Tonal Manipulation Technique

My tonal manipulation technique uses hints of warm and cool colors to set a mood. I begin with a camera, then the colors are transformed with software. Toning often closely resembles monochrome techniques and are inspired by classic chemical processes applied to black and white photography, such as selenium, sepia, and platinum. Other techniques are reminiscent of early non-color images such as cyanotype, calotype or daguerreotype. A selection of two or more colors are mapped across the darks and lights of the image. I typically spend many hours further adjusting the intensity in select areas in a process that succeeds hand-painting.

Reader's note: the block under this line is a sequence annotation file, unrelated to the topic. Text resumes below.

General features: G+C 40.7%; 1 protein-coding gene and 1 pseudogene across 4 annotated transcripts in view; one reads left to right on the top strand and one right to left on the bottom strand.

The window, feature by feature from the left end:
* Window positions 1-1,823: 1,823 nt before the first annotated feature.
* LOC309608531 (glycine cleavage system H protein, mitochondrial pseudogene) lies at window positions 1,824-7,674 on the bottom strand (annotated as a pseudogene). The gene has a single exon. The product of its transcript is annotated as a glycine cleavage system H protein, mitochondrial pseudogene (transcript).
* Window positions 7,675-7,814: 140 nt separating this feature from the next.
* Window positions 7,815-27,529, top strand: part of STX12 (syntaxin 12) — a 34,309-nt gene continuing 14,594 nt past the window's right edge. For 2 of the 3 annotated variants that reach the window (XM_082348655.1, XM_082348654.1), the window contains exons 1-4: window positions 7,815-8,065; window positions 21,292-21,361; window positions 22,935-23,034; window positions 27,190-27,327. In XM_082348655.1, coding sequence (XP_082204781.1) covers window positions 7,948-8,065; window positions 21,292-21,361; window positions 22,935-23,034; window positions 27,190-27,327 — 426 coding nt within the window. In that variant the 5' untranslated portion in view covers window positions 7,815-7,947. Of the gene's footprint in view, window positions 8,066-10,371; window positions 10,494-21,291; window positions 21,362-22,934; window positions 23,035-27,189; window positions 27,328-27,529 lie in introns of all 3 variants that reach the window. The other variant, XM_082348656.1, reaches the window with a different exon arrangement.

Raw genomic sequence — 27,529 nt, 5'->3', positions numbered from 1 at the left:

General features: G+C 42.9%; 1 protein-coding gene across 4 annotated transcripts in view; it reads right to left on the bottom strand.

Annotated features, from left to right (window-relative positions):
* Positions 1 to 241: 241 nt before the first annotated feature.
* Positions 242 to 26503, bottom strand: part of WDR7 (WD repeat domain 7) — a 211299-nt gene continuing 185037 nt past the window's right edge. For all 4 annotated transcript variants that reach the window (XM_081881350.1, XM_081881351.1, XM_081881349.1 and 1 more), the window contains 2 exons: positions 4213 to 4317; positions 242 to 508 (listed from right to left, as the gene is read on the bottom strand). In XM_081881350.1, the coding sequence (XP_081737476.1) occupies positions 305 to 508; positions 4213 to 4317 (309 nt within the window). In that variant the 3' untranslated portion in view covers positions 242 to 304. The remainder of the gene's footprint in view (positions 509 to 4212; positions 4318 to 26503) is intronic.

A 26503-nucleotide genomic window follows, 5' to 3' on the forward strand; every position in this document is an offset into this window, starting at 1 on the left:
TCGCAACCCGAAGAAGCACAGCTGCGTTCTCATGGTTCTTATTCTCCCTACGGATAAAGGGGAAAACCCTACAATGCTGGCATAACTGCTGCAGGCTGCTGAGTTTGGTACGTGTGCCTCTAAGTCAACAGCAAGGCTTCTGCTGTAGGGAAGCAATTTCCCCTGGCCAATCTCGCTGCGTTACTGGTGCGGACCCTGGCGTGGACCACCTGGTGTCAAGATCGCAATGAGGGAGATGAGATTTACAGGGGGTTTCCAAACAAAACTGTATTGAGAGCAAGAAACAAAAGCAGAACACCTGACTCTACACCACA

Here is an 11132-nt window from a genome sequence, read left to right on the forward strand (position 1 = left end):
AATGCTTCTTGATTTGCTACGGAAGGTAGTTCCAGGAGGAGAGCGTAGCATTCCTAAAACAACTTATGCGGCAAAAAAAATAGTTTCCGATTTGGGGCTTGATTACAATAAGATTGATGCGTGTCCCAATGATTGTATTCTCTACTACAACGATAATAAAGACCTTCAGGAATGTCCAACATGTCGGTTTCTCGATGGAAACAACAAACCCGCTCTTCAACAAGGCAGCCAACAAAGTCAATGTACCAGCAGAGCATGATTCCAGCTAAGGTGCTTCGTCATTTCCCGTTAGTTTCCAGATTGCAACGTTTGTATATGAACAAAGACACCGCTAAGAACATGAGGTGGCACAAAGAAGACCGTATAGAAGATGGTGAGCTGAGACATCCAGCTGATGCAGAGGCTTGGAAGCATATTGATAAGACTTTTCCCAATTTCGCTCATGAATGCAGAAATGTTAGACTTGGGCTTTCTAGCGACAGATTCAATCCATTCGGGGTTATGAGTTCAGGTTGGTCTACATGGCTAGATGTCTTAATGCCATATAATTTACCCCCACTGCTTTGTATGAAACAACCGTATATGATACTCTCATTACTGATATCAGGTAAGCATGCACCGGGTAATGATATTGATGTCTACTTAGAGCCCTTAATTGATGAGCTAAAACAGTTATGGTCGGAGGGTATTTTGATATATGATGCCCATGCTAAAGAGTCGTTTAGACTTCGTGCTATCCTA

I remove color from an image to draw the viewer through the shapes and lines of the composition. A monochrome artwork eliminates the distraction of color. I add subtle (multi-tonal) colors to the monochrome image to compel an emotional reaction. Reducing an image to near-monochrome brings it closer to its abstract components–the heart of any artwork.

Viewing a (nearly) colorless image, free from the seductive spectrum of hues, is a more serious-feeling pursuit. It’s a contemporary twist on a timeless tradition. Black and white predates photography, with grisaille painting, printmaking, ink, and graphite drawings.

Showing 1–24 of 48 results